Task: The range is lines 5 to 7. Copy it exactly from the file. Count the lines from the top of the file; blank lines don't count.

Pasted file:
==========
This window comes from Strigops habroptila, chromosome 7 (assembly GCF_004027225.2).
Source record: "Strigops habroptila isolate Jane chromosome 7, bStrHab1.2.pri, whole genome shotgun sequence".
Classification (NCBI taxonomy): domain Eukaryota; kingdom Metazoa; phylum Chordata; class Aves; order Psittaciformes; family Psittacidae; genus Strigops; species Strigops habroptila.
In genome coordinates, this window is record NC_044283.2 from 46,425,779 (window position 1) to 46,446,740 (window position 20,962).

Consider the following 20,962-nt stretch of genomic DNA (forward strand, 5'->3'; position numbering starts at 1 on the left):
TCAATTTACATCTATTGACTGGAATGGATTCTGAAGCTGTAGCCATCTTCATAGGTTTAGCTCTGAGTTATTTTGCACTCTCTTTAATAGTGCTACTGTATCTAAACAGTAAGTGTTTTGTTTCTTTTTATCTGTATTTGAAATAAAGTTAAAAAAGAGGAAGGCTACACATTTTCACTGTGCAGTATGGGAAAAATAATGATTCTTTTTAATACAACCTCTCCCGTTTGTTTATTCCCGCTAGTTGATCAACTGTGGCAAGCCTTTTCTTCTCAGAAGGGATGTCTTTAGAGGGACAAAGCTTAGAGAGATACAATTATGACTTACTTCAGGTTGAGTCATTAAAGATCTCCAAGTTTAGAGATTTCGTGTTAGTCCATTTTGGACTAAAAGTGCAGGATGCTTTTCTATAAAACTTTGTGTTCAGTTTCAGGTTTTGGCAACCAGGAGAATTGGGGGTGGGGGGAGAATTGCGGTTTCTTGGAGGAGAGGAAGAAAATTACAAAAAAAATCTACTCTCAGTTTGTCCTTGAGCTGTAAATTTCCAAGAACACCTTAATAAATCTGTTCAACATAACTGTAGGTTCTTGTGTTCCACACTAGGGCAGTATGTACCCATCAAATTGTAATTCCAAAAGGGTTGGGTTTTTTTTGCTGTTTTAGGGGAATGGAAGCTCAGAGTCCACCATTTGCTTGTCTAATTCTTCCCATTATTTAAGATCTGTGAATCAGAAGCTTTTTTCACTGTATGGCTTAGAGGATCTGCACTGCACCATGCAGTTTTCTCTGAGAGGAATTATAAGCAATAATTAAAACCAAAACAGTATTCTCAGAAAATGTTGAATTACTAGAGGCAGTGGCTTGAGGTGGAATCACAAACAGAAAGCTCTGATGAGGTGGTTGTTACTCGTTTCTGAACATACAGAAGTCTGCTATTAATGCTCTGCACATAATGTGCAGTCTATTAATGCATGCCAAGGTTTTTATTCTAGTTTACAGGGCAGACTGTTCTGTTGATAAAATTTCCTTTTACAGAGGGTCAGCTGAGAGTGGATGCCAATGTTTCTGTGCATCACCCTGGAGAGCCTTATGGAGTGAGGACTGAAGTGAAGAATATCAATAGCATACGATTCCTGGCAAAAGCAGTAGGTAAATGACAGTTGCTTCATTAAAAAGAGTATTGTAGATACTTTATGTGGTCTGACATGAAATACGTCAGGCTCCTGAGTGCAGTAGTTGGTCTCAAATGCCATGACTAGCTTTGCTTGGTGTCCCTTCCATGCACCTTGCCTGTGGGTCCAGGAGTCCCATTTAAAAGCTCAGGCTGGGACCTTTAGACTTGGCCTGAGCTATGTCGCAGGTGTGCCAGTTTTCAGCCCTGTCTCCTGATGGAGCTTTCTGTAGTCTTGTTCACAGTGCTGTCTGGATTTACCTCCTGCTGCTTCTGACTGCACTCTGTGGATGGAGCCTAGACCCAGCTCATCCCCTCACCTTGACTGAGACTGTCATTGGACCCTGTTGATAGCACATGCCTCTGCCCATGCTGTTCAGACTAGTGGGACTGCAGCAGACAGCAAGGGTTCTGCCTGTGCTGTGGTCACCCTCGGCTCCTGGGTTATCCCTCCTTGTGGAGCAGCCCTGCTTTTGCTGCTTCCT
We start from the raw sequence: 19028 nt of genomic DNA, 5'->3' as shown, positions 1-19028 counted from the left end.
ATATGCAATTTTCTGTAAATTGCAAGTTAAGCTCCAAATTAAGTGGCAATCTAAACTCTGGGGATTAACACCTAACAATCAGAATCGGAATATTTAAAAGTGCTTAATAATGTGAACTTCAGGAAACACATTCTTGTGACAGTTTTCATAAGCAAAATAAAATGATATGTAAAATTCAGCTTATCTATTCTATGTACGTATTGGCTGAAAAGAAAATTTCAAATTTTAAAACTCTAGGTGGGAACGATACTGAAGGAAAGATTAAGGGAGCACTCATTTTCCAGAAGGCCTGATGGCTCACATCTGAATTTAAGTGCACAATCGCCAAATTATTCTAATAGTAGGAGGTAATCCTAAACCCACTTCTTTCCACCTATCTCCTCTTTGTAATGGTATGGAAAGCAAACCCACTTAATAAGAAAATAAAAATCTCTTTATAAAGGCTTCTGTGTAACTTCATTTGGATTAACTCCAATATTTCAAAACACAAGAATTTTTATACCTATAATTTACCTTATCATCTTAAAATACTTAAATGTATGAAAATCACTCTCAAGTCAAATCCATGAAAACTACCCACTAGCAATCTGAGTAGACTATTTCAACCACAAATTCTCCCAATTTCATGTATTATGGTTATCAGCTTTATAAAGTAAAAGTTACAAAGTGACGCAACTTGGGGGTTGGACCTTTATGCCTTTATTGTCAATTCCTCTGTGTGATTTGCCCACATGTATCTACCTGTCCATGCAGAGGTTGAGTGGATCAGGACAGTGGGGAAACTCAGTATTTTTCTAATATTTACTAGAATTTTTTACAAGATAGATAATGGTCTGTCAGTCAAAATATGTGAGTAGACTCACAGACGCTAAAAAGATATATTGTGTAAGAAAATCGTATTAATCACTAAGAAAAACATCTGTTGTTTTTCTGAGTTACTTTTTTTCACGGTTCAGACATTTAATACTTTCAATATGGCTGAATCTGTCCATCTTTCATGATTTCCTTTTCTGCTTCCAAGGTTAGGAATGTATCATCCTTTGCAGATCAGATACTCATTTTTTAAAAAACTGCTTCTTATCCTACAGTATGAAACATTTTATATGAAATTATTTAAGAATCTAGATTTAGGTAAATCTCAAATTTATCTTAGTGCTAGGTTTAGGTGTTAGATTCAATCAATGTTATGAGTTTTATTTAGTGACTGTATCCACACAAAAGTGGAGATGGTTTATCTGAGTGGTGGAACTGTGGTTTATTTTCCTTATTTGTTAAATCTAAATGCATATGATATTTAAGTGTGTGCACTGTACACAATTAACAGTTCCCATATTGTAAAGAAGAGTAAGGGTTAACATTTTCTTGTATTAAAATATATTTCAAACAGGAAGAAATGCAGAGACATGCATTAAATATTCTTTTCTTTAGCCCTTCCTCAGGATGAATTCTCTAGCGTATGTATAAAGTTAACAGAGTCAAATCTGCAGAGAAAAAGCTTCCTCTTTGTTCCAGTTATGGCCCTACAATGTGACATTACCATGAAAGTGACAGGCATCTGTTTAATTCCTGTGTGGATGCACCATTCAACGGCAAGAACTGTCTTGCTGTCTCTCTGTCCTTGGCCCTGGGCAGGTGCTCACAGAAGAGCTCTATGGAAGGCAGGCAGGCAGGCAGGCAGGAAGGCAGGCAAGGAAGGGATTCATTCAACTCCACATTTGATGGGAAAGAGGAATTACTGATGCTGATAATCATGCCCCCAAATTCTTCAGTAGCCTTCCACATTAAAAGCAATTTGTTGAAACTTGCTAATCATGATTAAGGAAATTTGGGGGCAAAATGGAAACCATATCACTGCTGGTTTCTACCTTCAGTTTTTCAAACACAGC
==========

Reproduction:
Consider the following 20,962-nt stretch of genomic DNA (forward strand, 5'->3'; position numbering starts at 1 on the left):
TCAATTTACATCTATTGACTGGAATGGATTCTGAAGCTGTAGCCATCTTCATAGGTTTAGCTCTGAGTTATTTTGCACTCTCTTTAATAGTGCTACTGTATCTAAACAGTAAGTGTTTTGTTTCTTTTTATCTGTATTTGAAATAAAGTTAAAAAAGAGGAAGGCTACACATTTTCACTGTGCAGTATGGGAAAAATAATGATTCTTTTTAATACAACCTCTCCCGTTTGTTTATTCCCGCTAGTTGATCAACTGTGGCAAGCCTTTTCTTCTCAGAAGGGATGTCTTTAGAGGGACAAAGCTTAGAGAGATACAATTATGACTTACTTCAGGTTGAGTCATTAAAGATCTCCAAGTTTAGAGATTTCGTGTTAGTCCATTTTGGACTAAAAGTGCAGGATGCTTTTCTATAAAACTTTGTGTTCAGTTTCAGGTTTTGGCAACCAGGAGAATTGGGGGTGGGGGGAGAATTGCGGTTTCTTGGAGGAGAGGAAGAAAATTACAAAAAAAATCTACTCTCAGTTTGTCCTTGAGCTGTAAATTTCCAAGAACACCTTAATAAATCTGTTCAACATAACTGTAGGTTCTTGTGTTCCACACTAGGGCAGTATGTACCCATCAAATTGTAATTCCAAAAGGGTTGGGTTTTTTTTGCTGTTTTAGGGGAATGGAAGCTCAGAGTCCACCATTTGCTTGTCTAATTCTTCCCATTATTTAAGATCTGTGAATCAGAAGCTTTTTTCACTGTATGGCTTAGAGGATCTGCACTGCACCATGCAGTTTTCTCTGAGAGGAATTATAAGCAATAATTAAAACCAAAACAGTATTCTCAGAAAATGTTGAATTACTAGAGGCAGTGGCTTGAGGTGGAATCACAAACAGAAAGCTCTGATGAGGTGGTTGTTACTCGTTTCTGAACATACAGAAGTCTGCTATTAATGCTCTGCACATAATGTGCAGTCTATTAATGCATGCCAAGGTTTTTATTCTAGTTTACAGGGCAGACTGTTCTGTTGATAAAATTTCCTTTTACAGAGGGTCAGCTGAGAGTGGATGCCAATGTTTCTGTGCATCACCCTGGAGAGCCTTATGGAGTGAGGACTGAAGTGAAGAATATCAATAGCATACGATTCCTGGCAAAAGCAGTAGGTAAATGACAGTTGCTTCATTAAAAAGAGTATTGTAGATACTTTATGTGGTCTGACATGAAATACGTCAGGCTCCTGAGTGCAGTAGTTGGTCTCAAATGCCATGACTAGCTTTGCTTGGTGTCCCTTCCATGCACCTTGCCTGTGGGTCCAGGAGTCCCATTTAAAAGCTCAGGCTGGGACCTTTAGACTTGGCCTGAGCTATGTCGCAGGTGTGCCAGTTTTCAGCCCTGTCTCCTGATGGAGCTTTCTGTAGTCTTGTTCACAGTGCTGTCTGGATTTACCTCCTGCTGCTTCTGACTGCACTCTGTGGATGGAGCCTAGACCCAGCTCATCCCCTCACCTTGACTGAGACTGTCATTGGACCCTGTTGATAGCACATGCCTCTGCCCATGCTGTTCAGACTAGTGGGACTGCAGCAGACAGCAAGGGTTCTGCCTGTGCTGTGGTCACCCTCGGCTCCTGGGTTATCCCTCCTTGTGGAGCAGCCCTGCTTTTGCTGCTTCCT
We start from the raw sequence: 19028 nt of genomic DNA, 5'->3' as shown, positions 1-19028 counted from the left end.